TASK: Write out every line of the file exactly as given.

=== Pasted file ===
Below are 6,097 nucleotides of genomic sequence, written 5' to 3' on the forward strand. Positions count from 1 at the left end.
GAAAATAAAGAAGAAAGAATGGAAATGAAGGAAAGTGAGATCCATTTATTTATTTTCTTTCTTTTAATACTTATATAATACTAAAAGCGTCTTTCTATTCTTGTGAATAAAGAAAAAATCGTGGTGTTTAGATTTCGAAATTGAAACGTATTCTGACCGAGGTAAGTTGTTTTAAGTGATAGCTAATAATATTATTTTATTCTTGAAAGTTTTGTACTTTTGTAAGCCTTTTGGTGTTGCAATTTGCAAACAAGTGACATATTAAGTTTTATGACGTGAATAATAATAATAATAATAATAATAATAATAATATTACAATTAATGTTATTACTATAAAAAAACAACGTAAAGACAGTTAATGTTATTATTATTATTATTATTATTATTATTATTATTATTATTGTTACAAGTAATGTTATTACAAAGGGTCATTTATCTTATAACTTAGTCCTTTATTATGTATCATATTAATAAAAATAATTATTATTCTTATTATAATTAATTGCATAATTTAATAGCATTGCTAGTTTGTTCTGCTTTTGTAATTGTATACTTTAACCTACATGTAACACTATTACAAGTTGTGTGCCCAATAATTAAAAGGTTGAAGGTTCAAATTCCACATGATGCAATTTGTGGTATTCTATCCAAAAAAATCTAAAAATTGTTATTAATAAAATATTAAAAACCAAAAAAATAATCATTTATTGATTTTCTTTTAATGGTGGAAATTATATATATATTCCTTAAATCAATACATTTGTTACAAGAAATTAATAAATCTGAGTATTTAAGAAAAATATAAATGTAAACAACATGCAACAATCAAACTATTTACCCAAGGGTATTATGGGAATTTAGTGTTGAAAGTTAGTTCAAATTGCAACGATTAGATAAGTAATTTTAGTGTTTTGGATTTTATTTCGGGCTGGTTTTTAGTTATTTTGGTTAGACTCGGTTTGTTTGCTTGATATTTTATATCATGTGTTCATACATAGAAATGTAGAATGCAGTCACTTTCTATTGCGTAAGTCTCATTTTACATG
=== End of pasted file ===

Below are 6,097 nucleotides of genomic sequence, written 5' to 3' on the forward strand. Positions count from 1 at the left end.
GAAAATAAAGAAGAAAGAATGGAAATGAAGGAAAGTGAGATCCATTTATTTATTTTCTTTCTTTTAATACTTATATAATACTAAAAGCGTCTTTCTATTCTTGTGAATAAAGAAAAAATCGTGGTGTTTAGATTTCGAAATTGAAACGTATTCTGACCGAGGTAAGTTGTTTTAAGTGATAGCTAATAATATTATTTTATTCTTGAAAGTTTTGTACTTTTGTAAGCCTTTTGGTGTTGCAATTTGCAAACAAGTGACATATTAAGTTTTATGACGTGAATAATAATAATAATAATAATAATAATAATAATATTACAATTAATGTTATTACTATAAAAAAACAACGTAAAGACAGTTAATGTTATTATTATTATTATTATTATTATTATTATTATTATTATTGTTACAAGTAATGTTATTACAAAGGGTCATTTATCTTATAACTTAGTCCTTTATTATGTATCATATTAATAAAAATAATTATTATTCTTATTATAATTAATTGCATAATTTAATAGCATTGCTAGTTTGTTCTGCTTTTGTAATTGTATACTTTAACCTACATGTAACACTATTACAAGTTGTGTGCCCAATAATTAAAAGGTTGAAGGTTCAAATTCCACATGATGCAATTTGTGGTATTCTATCCAAAAAAATCTAAAAATTGTTATTAATAAAATATTAAAAACCAAAAAAATAATCATTTATTGATTTTCTTTTAATGGTGGAAATTATATATATATTCCTTAAATCAATACATTTGTTACAAGAAATTAATAAATCTGAGTATTTAAGAAAAATATAAATGTAAACAACATGCAACAATCAAACTATTTACCCAAGGGTATTATGGGAATTTAGTGTTGAAAGTTAGTTCAAATTGCAACGATTAGATAAGTAATTTTAGTGTTTTGGATTTTATTTCGGGCTGGTTTTTAGTTATTTTGGTTAGACTCGGTTTGTTTGCTTGATATTTTATATCATGTGTTCATACATAGAAATGTAGAATGCAGTCACTTTCTATTGCGTAAGTCTCATTTTACATG